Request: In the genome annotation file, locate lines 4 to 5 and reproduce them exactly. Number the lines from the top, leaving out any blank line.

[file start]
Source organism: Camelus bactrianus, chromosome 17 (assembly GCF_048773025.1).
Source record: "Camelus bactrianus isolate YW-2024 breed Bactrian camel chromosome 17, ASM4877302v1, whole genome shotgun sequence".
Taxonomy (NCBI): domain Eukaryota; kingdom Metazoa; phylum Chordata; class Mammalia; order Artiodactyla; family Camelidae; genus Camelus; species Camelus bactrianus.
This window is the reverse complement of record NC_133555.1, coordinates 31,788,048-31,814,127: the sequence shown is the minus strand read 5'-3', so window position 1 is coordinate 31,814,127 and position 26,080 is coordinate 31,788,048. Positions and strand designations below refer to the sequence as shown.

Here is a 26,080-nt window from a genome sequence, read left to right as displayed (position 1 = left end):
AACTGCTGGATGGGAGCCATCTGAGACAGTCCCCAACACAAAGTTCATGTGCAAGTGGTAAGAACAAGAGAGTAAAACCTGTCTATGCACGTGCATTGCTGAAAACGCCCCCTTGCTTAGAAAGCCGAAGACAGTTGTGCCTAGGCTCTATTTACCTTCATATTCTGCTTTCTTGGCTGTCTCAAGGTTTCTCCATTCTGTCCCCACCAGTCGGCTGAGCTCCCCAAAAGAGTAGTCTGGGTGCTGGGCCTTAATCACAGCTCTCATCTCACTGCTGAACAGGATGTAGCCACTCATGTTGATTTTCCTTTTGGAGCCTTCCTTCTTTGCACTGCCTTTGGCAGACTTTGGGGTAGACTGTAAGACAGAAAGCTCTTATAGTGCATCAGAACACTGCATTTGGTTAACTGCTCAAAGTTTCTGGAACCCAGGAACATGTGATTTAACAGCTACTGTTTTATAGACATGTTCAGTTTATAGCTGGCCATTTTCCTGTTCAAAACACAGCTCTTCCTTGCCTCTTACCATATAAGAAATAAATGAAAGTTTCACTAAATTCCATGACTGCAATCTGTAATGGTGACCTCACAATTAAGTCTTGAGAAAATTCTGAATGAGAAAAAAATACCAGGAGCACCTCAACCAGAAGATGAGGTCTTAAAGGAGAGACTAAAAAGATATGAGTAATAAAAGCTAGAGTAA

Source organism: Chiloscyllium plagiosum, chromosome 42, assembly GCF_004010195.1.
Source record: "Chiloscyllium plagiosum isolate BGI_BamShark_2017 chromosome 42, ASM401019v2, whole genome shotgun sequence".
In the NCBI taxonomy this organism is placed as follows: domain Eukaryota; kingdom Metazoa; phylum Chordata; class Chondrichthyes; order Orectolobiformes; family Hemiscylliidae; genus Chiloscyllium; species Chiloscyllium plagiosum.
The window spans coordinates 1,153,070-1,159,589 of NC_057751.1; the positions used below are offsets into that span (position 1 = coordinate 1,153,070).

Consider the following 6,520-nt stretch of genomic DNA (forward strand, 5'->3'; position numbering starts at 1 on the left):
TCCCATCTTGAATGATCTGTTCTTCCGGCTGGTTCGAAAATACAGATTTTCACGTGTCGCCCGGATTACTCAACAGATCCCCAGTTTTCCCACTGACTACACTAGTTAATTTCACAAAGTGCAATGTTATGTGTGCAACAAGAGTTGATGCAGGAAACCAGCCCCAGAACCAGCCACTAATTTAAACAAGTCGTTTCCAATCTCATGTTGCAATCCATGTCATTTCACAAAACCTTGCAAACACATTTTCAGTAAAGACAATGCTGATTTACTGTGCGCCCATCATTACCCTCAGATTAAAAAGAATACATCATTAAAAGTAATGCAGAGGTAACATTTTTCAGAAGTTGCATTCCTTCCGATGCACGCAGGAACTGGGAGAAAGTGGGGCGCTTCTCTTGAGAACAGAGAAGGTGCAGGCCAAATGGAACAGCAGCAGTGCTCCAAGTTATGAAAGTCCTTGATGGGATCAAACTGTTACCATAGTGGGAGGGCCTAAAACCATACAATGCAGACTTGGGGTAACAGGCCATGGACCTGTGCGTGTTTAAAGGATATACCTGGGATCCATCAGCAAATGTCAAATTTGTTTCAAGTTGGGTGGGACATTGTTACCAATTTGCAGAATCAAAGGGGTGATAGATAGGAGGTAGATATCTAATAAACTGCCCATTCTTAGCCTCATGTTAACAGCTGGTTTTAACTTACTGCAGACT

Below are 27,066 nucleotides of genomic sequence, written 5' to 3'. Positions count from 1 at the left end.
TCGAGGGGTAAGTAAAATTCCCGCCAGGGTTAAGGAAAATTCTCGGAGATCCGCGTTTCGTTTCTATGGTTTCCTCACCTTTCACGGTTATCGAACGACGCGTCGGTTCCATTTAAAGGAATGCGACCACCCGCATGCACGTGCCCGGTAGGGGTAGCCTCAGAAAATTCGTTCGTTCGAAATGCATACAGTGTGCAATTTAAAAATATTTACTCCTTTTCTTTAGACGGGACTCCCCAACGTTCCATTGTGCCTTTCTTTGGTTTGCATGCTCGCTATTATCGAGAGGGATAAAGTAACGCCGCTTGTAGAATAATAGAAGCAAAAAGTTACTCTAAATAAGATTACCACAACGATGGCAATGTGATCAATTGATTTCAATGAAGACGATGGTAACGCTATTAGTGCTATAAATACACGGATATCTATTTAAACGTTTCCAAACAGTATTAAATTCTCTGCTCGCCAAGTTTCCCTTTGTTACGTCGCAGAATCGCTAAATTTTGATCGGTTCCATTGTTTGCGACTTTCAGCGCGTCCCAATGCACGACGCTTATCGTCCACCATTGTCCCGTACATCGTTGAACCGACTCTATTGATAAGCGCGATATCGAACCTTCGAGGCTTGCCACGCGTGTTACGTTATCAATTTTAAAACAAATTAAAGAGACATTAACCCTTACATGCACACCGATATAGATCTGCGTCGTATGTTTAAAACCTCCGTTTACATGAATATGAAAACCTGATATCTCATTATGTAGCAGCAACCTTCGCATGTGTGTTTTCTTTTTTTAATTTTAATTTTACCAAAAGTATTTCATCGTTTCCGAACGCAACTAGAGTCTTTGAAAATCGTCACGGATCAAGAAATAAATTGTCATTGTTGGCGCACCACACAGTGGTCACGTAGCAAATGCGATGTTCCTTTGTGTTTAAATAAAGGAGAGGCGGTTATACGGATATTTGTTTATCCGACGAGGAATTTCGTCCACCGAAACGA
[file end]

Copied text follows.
This window is the reverse complement of record NC_133555.1, coordinates 31,788,048-31,814,127: the sequence shown is the minus strand read 5'-3', so window position 1 is coordinate 31,814,127 and position 26,080 is coordinate 31,788,048. Positions and strand designations below refer to the sequence as shown.

Here is a 26,080-nt window from a genome sequence, read left to right as displayed (position 1 = left end):